Wednesday, April 09, 2008

Let`s discuss literature


Ok, I know, I said would have written yesterday, but once again I fell asleep on my PC. What`s wrong with me? I don`t know...according to the doctor, I`m just fine. I hope he`s right...Anyway, today I`m a little better than I was yesterday, even though I`m still a little tired, so I won`t be able to write too much (lucky you, right?).
In my last post I told you I had read another interesting article about Books and Literature. Joe Queenan wrote an interesting -and, in my opinion, hilarious - essay on those questions that come at the end of paperback books. Most certainly, when you finished the book, you also give a look at those pages in the end and you might end up reading the set of questions that some editors publish to promote the book discussion. In itself, I do agree with this idea: it is very important to finish a book and to have something to say about it. It is sad, instead, not having anything to say when we finish the book. Yes, because, you see, reading a book is not about being passive receivers of the information that the book contains. We need to be active in our reading activity, we need to interact with every page,every line of the book, because this means interacting with the very author in the book. Yes, interacting with the writer is possible, I would say fundamental. Everything goes back to this question: "why do writers write?". Do you really think that writers would go through all the troubles of writing a 300 pages novel if they didn`t have anything to say? Writers do have something to say, and it is not something easy to understand. This is why we have to build a dialogue with the book, because only through dialog we can really understand and learn something from the writer. Starting from the premise that we do need to create a dialog with the text in order to understand it, some editors decide to facilitate our jo as readers giving us the questions that we should ask ourselves and th book. The idea is very admirable, but the way it is put into practice is not as pleasant. The questions that can help build a dialog with the text should also stimulate us to dig into the text and read in between the lines. As Joe Queenan shows us, though, it seems that the questions we see in our paperbacks are far from accomplishing their purpose. Citing a couple of examples will help you understand what I mean:
  • “Would divorce and remarriage have helped Anna Karenina? If Anna had lived in our time, how might her story have been different?” (in Anna Karenina)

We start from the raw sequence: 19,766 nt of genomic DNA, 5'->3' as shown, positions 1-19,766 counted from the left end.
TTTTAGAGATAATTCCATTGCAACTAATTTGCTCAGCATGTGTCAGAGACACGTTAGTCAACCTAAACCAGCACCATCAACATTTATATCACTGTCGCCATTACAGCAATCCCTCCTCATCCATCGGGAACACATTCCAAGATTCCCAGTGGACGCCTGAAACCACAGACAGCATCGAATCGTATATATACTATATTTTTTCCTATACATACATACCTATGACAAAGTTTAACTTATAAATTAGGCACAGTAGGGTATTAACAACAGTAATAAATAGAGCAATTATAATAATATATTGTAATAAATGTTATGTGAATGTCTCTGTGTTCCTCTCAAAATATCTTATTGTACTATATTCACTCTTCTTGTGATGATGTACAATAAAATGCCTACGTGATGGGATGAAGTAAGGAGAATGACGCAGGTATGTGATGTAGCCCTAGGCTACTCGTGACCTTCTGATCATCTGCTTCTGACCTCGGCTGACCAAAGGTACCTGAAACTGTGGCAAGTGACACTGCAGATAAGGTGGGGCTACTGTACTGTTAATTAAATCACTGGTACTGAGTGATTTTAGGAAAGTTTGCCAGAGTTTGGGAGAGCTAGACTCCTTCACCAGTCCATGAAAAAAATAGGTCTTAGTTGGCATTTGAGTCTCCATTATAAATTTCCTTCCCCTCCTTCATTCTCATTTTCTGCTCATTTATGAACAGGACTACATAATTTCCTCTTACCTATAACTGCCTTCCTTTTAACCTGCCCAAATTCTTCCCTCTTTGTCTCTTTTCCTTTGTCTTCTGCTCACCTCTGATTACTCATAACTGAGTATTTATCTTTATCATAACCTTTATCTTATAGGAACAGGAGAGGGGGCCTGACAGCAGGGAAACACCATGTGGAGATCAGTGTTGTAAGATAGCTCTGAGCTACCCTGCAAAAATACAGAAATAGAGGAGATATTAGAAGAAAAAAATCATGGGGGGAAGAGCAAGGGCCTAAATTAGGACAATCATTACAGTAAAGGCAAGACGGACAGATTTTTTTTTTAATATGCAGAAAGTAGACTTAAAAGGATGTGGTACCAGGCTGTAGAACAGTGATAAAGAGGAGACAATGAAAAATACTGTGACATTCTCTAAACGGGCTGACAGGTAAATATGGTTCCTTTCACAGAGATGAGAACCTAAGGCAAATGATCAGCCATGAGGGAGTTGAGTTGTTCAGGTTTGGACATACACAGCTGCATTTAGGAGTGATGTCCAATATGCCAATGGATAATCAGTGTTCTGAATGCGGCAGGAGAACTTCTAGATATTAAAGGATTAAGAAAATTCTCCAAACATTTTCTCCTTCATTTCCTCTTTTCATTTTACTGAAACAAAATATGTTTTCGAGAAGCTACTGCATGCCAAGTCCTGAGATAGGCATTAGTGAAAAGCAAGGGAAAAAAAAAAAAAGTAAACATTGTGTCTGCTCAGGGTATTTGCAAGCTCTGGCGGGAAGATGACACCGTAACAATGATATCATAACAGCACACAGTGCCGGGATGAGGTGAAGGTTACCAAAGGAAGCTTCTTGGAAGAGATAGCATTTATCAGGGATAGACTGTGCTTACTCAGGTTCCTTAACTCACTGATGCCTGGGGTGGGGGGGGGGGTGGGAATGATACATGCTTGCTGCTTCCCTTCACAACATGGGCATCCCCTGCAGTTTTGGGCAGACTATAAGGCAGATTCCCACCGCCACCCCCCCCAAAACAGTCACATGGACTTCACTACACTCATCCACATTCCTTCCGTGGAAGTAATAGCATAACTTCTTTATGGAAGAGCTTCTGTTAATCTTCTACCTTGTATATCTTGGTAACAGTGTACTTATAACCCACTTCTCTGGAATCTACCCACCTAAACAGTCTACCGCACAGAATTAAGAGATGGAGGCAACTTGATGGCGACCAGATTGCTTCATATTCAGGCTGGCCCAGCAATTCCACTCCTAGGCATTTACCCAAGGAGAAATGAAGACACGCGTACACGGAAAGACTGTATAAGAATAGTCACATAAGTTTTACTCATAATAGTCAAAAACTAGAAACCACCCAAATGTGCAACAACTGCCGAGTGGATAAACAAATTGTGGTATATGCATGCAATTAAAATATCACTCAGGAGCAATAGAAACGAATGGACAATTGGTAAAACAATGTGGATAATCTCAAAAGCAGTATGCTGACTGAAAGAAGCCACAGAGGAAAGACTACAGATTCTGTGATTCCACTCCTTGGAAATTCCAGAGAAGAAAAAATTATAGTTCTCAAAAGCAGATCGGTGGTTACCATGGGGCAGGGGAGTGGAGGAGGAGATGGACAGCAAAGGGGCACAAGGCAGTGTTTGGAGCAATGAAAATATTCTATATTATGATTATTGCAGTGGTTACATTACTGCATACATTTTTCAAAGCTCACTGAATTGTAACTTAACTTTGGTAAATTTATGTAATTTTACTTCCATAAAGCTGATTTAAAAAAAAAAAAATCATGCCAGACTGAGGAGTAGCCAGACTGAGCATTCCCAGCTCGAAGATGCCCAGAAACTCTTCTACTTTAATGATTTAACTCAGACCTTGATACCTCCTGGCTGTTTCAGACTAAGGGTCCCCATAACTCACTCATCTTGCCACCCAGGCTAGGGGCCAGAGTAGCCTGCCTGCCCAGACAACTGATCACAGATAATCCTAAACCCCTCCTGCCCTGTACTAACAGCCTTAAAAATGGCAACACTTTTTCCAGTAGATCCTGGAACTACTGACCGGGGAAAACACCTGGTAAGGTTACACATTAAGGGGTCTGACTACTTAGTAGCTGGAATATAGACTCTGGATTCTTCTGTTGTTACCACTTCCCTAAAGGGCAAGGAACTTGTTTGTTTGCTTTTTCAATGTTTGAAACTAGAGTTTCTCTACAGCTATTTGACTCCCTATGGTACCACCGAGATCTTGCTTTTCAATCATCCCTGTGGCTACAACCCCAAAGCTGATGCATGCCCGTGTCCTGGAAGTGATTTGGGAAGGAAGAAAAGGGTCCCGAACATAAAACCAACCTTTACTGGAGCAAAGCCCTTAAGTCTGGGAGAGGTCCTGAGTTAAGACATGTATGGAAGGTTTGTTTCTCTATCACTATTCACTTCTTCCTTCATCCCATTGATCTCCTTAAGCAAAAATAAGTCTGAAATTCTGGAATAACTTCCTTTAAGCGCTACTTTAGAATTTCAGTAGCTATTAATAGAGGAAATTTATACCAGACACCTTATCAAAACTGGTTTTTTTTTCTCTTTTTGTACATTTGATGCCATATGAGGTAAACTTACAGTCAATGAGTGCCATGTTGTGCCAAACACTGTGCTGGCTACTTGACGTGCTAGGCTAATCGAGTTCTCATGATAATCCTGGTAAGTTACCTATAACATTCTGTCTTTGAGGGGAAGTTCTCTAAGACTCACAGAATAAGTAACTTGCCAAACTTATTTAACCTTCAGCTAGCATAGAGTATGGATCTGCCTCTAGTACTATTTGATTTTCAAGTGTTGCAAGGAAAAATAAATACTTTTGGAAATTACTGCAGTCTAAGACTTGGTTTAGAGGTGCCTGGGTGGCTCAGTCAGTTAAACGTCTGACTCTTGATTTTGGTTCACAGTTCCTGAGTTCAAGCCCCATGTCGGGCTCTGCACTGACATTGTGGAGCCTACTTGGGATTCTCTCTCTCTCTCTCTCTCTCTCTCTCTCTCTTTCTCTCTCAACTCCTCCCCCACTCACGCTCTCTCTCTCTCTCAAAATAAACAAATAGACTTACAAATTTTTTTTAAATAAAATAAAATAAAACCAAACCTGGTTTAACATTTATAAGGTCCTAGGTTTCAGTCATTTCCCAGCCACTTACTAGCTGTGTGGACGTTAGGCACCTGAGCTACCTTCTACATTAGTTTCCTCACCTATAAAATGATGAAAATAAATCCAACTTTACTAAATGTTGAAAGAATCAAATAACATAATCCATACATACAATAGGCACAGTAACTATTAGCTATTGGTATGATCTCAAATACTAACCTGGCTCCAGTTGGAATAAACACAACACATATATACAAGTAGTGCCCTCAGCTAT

• “Nazi leader Adolf Eichmann was asked how he could explain the killing of six million Jews. He answered, ‘One hundred dead are a catastrophe, a million dead are a statistic.’ Have we become more or less tolerant of murder since he made this observation?” (in The Diary of Anne Frank)
  • “Have you ever seen a movie version in which the woman playing Jane was, as Austen imagined her, truly more beautiful than the woman playing Elizabeth? Who doesn’t love Elizabeth Bennett?!! (in Pride and Prejudice)
  • “What do you make of Hyde’s appearance? (He is small and subtly deformed.) Do you think he should have been depicted as tall and hypermuscular, or obese and debauched, or pale and cadaverous? Why? (Or why not?) Is there a specific meaning in, or reason for, Hyde’s appearance?”
Joe Queenan tried himself to see if he would become a good paperback writer:
  • If it took Odysseus 10 years to make a short trip across a microscopic body of water, why does everyone in “The Odyssey” keep insisting he’s so smart?
  • If Heathcliff were alive today, would he mention Cathy’s death on his Facebook page and change his relationship status to “It’s complicated”?
The really funny thing is that, reading Queenan`s artcle, I realizes I myself had to make up a lot of questions to promote discussions in my classes. Personally, i`ve always tried to do a good job, ut now I`m not so sure aout my results. Did my students make fun of me? Were my questions just too stupid?

2 comments:

Emmanuele said...

I've some questions to...for example:"What would be happen if Aidi didn't go to Pennsylvania?"...and..."does finally Holden meet Jane?"...and..is really Montalbano in love with Livia?...so, yes, ur friend Joe is right, if u really loved a book first when u finish it u are sad..and second u have a lot of questions that u'd like to ask to the writer..one for all: "Please J.K., let Harry Potter story continue!!" ;)

adry mendes said...

I know...I feel that too, but I don`t agree. The writer doesn`t own the book...we, reader, have an important part in making the book have some meaning. Actually, the same book acquires different meaning to different people.
And please, J.K., don`t write any more Harry Potters!! You got me addicted...